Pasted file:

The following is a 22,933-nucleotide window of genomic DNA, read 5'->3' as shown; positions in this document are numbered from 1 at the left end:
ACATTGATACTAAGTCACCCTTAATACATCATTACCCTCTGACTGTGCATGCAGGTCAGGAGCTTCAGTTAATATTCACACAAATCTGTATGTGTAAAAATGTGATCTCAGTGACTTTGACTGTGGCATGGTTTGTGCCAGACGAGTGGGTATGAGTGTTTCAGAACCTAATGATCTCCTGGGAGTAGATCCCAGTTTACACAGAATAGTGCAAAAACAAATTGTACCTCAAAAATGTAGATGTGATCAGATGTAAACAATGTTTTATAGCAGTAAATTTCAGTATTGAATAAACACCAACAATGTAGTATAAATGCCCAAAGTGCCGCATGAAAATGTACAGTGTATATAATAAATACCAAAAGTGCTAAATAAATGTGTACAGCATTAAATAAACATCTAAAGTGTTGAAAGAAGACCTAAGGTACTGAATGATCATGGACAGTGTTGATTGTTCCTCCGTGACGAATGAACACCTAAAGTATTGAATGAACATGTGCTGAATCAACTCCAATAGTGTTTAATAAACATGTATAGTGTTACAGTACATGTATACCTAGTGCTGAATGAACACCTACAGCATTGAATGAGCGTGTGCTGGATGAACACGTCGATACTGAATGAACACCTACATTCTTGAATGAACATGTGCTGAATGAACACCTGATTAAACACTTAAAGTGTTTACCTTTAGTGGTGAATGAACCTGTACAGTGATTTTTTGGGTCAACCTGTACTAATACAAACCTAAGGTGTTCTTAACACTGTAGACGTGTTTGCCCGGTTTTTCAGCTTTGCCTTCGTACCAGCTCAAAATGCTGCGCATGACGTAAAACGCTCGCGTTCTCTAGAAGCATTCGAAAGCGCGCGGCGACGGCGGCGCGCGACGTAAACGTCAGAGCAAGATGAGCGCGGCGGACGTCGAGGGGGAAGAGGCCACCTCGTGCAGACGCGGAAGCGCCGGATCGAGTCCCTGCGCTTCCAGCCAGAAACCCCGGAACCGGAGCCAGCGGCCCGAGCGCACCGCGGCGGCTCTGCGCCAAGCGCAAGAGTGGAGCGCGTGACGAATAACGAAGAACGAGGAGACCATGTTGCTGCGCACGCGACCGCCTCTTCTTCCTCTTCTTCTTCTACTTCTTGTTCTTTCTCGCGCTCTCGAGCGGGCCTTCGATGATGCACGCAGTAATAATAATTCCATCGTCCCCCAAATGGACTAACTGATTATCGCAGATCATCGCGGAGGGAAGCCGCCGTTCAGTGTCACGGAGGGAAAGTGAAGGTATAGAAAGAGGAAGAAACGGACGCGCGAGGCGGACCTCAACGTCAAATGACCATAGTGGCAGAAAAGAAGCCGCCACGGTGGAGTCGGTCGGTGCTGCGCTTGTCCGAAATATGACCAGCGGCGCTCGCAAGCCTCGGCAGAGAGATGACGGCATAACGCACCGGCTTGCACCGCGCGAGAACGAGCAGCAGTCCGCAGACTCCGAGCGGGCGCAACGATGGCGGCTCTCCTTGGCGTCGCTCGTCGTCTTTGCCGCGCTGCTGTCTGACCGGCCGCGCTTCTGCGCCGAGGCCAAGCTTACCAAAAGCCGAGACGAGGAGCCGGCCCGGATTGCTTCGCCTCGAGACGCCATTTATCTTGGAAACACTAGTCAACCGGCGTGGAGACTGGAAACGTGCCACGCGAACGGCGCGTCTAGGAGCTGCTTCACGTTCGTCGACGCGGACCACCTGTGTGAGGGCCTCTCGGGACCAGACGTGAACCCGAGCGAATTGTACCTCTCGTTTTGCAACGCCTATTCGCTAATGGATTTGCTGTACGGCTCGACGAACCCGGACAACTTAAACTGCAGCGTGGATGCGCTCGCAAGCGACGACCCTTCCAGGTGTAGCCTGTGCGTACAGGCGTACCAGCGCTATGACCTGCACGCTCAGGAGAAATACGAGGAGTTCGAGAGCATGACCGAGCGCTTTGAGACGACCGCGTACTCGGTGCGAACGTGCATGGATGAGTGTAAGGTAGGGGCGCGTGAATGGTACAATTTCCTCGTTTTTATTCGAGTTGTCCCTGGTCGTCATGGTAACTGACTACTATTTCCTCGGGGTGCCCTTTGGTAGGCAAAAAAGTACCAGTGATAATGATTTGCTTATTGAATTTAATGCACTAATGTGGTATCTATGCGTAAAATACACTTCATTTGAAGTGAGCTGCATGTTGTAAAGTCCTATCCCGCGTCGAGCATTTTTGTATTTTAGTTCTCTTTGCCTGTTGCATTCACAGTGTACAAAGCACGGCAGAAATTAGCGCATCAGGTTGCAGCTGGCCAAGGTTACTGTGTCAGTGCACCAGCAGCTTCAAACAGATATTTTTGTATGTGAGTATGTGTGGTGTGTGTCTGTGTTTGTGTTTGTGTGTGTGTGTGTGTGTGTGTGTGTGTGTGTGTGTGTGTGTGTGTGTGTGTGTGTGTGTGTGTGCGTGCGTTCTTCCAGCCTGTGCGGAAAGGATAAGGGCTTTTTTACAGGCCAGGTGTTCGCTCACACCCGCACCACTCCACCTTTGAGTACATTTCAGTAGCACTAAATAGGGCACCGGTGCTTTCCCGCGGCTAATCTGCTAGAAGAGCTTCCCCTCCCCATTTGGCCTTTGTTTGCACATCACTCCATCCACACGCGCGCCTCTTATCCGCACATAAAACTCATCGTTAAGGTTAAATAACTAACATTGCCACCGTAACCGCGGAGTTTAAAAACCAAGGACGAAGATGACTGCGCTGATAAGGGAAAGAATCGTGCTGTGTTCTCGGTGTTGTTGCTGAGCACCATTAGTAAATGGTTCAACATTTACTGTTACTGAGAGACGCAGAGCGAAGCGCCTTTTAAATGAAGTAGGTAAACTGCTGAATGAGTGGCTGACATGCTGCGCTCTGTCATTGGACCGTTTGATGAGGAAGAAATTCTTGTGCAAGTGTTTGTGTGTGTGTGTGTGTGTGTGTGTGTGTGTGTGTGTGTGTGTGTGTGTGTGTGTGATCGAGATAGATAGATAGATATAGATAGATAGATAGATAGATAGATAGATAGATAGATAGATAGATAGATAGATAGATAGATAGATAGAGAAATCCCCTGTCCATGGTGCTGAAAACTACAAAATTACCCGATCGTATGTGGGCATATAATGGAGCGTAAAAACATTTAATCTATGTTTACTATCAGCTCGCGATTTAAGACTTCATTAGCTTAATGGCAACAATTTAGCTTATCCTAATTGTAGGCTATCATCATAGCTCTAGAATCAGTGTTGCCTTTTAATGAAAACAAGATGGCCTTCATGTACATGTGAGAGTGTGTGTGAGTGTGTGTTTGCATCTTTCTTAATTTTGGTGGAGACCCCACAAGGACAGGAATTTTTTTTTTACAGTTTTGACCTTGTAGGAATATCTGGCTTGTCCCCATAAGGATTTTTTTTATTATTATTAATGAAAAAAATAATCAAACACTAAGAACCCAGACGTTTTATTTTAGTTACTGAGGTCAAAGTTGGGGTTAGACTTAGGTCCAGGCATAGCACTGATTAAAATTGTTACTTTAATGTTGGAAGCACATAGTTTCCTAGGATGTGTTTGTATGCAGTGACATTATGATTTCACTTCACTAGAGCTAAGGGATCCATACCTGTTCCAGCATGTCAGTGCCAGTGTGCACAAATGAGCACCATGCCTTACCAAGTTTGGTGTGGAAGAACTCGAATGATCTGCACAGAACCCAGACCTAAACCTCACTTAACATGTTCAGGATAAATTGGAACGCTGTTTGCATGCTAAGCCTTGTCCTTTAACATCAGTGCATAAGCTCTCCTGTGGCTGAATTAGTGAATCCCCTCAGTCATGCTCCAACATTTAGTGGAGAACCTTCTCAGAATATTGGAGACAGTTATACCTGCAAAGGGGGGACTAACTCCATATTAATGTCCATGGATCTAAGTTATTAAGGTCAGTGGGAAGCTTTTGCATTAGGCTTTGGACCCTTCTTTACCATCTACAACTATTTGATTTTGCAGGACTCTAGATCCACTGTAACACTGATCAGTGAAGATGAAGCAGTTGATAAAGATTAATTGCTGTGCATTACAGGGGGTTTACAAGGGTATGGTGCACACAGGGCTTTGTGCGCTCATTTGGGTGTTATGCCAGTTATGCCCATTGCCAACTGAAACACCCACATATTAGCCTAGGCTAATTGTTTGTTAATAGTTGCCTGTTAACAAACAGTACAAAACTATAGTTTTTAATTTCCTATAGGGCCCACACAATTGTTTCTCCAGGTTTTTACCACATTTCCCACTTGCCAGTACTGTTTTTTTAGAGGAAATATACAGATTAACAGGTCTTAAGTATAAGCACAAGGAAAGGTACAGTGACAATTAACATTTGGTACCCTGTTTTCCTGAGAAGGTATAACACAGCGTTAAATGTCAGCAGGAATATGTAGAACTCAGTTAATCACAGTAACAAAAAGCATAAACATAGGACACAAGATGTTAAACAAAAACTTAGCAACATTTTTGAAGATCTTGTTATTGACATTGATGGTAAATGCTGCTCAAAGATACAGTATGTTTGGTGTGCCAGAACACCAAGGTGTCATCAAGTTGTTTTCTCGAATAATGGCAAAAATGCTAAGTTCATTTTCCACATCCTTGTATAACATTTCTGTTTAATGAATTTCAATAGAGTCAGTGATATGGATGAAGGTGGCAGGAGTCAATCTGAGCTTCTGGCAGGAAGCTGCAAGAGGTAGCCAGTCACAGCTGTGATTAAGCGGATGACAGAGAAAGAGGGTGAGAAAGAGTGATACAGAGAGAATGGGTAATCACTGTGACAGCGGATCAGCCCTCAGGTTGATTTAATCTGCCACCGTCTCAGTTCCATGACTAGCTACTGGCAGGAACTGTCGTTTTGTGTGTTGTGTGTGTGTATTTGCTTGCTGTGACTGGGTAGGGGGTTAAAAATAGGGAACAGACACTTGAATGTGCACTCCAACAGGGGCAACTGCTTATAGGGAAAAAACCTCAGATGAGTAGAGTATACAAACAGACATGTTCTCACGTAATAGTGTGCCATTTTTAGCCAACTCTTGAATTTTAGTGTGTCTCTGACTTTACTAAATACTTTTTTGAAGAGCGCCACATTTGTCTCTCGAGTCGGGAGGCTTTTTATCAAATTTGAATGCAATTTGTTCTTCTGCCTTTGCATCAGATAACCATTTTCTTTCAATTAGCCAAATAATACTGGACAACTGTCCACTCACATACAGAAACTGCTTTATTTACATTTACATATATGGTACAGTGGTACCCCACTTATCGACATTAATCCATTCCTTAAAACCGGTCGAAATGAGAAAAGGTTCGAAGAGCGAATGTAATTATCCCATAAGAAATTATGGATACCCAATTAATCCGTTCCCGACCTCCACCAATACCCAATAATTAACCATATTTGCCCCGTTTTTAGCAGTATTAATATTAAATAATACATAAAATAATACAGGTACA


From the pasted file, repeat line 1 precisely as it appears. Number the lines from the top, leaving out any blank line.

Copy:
The following is a 22,933-nucleotide window of genomic DNA, read 5'->3' as shown; positions in this document are numbered from 1 at the left end: